This was authored during my internship with the Palestine Israel Journal. All views are my own.
The Jerusalem Experience: Fighting for Survival
Most folks I meet are sick of people like me. Sick of the middle-class westerners who arrives on their doorstep thinking they’ve got it all figured out. People who know the price of everything but the value of nothing. We know what equality and freedom look like and when we witness its absence, we are quick to roll out the Apartheid accusations. We know of the concept of proportional response and when we witness its blatant disregard, we are quick to label them barabaric. We can’t understand how Israel doesn’t see their relationship with the Palestinians as we do, as that of the Siamese twins whose individual survival is dependent on the other. We can’t understand how Israel pursues its freedom by trying to rid itself of the face of the other, instead of realising that they can only ever be truly independent and legitimate once the Palestinians are truly independent and legitimate too.
This is the very progressivism that a weary people hear all too often. We tell them that all they have to do is to honour a full right of return, dismantle all settlements, return to the 1967 green line, and give them East Jerusalem as their capital, and lasting peace will be reciprocated. Of course, these are all difficult concessions but unless they are honoured they will simply remain flashpoints for the very resentment that breeds another generation of freedom fighters.
And they say bullshit. Even if they gave them everything they ever wanted and more, there would still remain a toxic element that sees their very presence as the ultimate insult. Far from creating a safe and secure Israel, all they are doing is creating a viable enemy on their doorstep. Just as the town of Sderot has become the landing zone for Qassam Rocket attacks from a ‘free’ Gaza, so will West Jerusalem experience the same house warming present from the newly liberated West Bank – a land where destructive ideology will finally have room to flourish. Many Israelis will say that even though both parties are to blame, the fundamental difference lies in how far each would go if given the opportunity. If the Syrian, Lebanese, Egyptian, Saudi, and Jordanian armies were to disband tomorrow morning, do you really think Israel would use it as an opportunity to extend total dominance over the region? Now turn the tables and imagine if the IDF and America took even a three day hiatus. How do you think Arab nations would respond to such opportunism? More than likely there would be blood flowing in the streets of Tel Aviv with the idea of being driven into the sea becomes an all too fearful reality.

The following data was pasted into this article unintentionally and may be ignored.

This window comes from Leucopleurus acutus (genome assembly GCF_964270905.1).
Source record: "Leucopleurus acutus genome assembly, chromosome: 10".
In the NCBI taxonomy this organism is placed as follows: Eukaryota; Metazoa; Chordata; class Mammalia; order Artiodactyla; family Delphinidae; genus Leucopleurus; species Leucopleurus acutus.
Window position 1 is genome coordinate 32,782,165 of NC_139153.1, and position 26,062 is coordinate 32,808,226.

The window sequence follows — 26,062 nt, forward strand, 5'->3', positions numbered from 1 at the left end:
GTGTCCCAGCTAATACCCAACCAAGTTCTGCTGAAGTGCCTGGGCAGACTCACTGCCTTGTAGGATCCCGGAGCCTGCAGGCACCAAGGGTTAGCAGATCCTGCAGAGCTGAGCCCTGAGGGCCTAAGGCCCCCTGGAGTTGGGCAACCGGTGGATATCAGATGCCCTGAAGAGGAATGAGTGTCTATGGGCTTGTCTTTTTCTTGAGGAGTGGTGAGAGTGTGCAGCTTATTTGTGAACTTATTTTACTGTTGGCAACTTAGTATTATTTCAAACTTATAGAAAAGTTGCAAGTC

This isn’t a simple case of post-holocaust fear mongering, for they are surronded by enough present day examples. They look to the north at a Hizzbullah who fire rockets blindly onto the suburbs of Haifa with only one intention in mind: Destroy as many Israelis as possible. They remember what it was like to wake up and wonder whether it would be their bus that would be blown up during the Second Intifada. They wonder why they should ever make peace with a people who only fire and hope, making no effort to discriminate between soldiers and civilians or adults and children. So when Ahmajinejad proclaimed at a rally in Tehran: “We ask the West to remove what they created sixty years ago and if they do not listen to our recommendations, then the Palestinian nation and other nations will eventually do this for them,” Israelis tend to take him seriously – and so they should.